Visitors of Cold Spring Harbor’s Whaling Museum and Education Center will get a taste of untold history at the “Irish Pirates!” event on March 16. In addition to notable swashbucklers like Blackbeard and Calico Jack, docents will highlight history’s “pirate queens” who also ruled the open seas.
Education manager Liz Fusco said the event intentionally coincides with Women’s History Month and St. Patrick’s Day weekend to emphasize notable women pirates of Irish descent. Last fall the museum premiered a new exhibit, “Heroines at the Helm,” which highlights the historic efforts of “whaling wives,” and includes extensive first-person accounts from the 1850s detailing what life was like for women at sea, which at the time was considered a revolutionary feat.
“We’re trying to show that not all of these Victorian whaling wives were demure and subservient to their captain husbands,” Fusco said. “These supposedly delicate women were very strong and very independent.”
Grace O’Malley was born to a pirate father in Ireland in 1530 during the reign of the English King Henry VIII. The O’Malleys were one of the few seafaring families on the country’s west coast, building a row of castles facing the sea to protect their territory.
As a young girl O’Malley wished to accompany her father on a training expedition to Spain, but was told she couldn’t go because her long hair would get caught in the ropes of the ship’s rigging. “So she cut off most of her hair,” Fusco said.
After her father’s death she assumed leadership of her family’s lordship, despite having a brother, and for almost 40 years plundered English ships under Queen Elizabeth I’s rule, who tried to take her family’s land.
Anne Bonny was born in Ireland in 1702 to a servant mother. Upon emigrating to America with her family her father became a successful business merchant. She got her start in pirating after divorcing her first husband and remarrying pirate Captain Calico Jack Rackham.
Bonny became a fierce fighter aboard her husband’s ship, and upon the open seas befriended a fellow “pirate queen,” Mary Read. The two are considered the most famed women pirates of all time, and among the few women convicted of piracy during the early 18th century, the height of piracy’s golden age.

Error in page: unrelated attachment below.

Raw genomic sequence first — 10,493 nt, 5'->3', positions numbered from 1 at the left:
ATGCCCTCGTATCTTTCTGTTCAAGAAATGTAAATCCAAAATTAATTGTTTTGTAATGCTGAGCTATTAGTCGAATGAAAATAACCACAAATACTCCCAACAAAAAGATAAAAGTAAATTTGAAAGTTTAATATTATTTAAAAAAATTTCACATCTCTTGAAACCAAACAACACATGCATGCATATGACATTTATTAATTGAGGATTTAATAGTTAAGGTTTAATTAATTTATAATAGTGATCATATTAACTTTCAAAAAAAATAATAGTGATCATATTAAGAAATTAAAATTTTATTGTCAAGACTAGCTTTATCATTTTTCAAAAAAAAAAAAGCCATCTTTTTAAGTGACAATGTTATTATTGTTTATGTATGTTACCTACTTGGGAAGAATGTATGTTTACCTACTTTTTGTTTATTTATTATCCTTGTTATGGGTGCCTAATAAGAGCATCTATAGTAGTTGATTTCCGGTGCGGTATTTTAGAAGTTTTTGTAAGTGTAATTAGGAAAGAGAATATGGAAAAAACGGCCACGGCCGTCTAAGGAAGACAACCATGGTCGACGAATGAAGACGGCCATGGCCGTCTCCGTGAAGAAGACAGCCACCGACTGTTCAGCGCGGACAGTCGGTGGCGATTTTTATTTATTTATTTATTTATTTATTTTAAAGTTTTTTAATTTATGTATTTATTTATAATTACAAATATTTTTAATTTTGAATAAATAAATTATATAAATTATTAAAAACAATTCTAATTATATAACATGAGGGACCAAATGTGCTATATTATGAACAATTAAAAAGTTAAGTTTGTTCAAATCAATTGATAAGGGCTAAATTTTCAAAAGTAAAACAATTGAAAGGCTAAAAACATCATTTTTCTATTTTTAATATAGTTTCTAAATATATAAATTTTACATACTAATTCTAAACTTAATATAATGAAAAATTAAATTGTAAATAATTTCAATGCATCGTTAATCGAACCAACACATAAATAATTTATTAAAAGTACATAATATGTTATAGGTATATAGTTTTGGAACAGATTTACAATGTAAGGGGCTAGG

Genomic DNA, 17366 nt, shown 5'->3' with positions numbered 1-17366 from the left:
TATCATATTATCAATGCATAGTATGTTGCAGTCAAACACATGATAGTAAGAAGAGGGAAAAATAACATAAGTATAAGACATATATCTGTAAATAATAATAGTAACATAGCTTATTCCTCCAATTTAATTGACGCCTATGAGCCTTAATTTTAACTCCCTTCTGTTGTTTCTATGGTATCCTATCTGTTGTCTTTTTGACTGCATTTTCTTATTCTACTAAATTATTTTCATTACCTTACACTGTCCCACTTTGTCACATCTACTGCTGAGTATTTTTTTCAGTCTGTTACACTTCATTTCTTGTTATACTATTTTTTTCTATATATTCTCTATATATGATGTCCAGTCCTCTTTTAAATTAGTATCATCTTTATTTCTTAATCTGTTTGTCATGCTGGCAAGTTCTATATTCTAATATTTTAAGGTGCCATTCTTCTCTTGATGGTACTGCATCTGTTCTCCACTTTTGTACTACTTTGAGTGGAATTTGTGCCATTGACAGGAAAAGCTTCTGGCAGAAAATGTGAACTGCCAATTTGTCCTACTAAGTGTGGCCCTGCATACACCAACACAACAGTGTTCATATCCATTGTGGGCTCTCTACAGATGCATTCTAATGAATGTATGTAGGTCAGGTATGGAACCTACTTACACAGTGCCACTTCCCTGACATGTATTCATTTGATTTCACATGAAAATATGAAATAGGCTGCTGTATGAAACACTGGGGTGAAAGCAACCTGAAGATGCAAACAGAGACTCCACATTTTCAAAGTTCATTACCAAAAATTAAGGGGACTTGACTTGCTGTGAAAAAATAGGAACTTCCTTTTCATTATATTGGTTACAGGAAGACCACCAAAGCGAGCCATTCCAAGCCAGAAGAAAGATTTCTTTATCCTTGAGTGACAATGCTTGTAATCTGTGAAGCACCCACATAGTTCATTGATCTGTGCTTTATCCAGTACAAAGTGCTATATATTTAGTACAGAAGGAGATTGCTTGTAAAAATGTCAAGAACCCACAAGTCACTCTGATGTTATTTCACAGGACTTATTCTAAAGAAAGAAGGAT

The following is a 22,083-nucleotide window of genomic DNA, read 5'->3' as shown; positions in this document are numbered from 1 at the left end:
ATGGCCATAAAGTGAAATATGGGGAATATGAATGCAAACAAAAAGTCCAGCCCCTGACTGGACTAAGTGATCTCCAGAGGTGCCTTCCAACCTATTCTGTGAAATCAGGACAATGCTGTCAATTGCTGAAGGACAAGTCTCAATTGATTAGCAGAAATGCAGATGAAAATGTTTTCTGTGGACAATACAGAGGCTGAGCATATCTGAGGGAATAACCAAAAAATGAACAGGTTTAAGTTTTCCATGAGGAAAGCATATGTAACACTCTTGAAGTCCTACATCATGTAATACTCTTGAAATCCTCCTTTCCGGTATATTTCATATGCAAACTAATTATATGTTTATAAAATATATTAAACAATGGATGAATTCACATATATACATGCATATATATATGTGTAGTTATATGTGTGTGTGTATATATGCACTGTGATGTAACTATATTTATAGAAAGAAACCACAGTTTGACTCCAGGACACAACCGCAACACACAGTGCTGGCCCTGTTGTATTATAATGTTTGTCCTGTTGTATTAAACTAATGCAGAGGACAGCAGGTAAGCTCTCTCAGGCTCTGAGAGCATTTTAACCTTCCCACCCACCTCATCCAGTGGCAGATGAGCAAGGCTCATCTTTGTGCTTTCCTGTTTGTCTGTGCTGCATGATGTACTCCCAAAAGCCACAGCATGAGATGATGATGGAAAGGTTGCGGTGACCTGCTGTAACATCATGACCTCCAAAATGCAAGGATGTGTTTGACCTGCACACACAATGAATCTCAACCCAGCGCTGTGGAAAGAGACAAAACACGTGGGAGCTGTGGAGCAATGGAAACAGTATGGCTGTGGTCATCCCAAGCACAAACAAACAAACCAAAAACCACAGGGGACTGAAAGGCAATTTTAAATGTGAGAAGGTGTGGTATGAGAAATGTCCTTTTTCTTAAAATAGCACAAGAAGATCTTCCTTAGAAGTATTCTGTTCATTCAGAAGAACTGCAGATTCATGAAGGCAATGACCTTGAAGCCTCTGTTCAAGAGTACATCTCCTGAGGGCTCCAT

“They fought to defend their ship against a king’s ship while the rest of the pirates were too drunk or hiding,” Fusco said.
‘Belaying’ the stereotype
Museum educator Erin Becker spoke to the event’s importance in portraying untold stories from history. “I think women have been overlooked in a lot of histories, and when we’re talking about women pirates, that’s a very masculinized field,” she said. “People don't normally associate women with pirates unless you are watching ‘Pirates of the Caribbean,’ but these women traded in spaces that people wouldn't have necessarily expected to find them.”
Becker said women pirates like O’Malley and Bonny were considered authority figures in their own rite, and made their living pirating off the land and sea. “It’s eye-opening for a lot of people, especially because they are used to the way the media portrays pirates,” she said, “[and it] reminds them that women were here too and women did play this role in global history.”
“Irish Pirates!” takes place at the Cold Spring Harbor Whaling Museum and Education Center, 279 Main St., Cold Spring Harbor, on Saturday, March 16 at 12 p.m. and is open to all ages.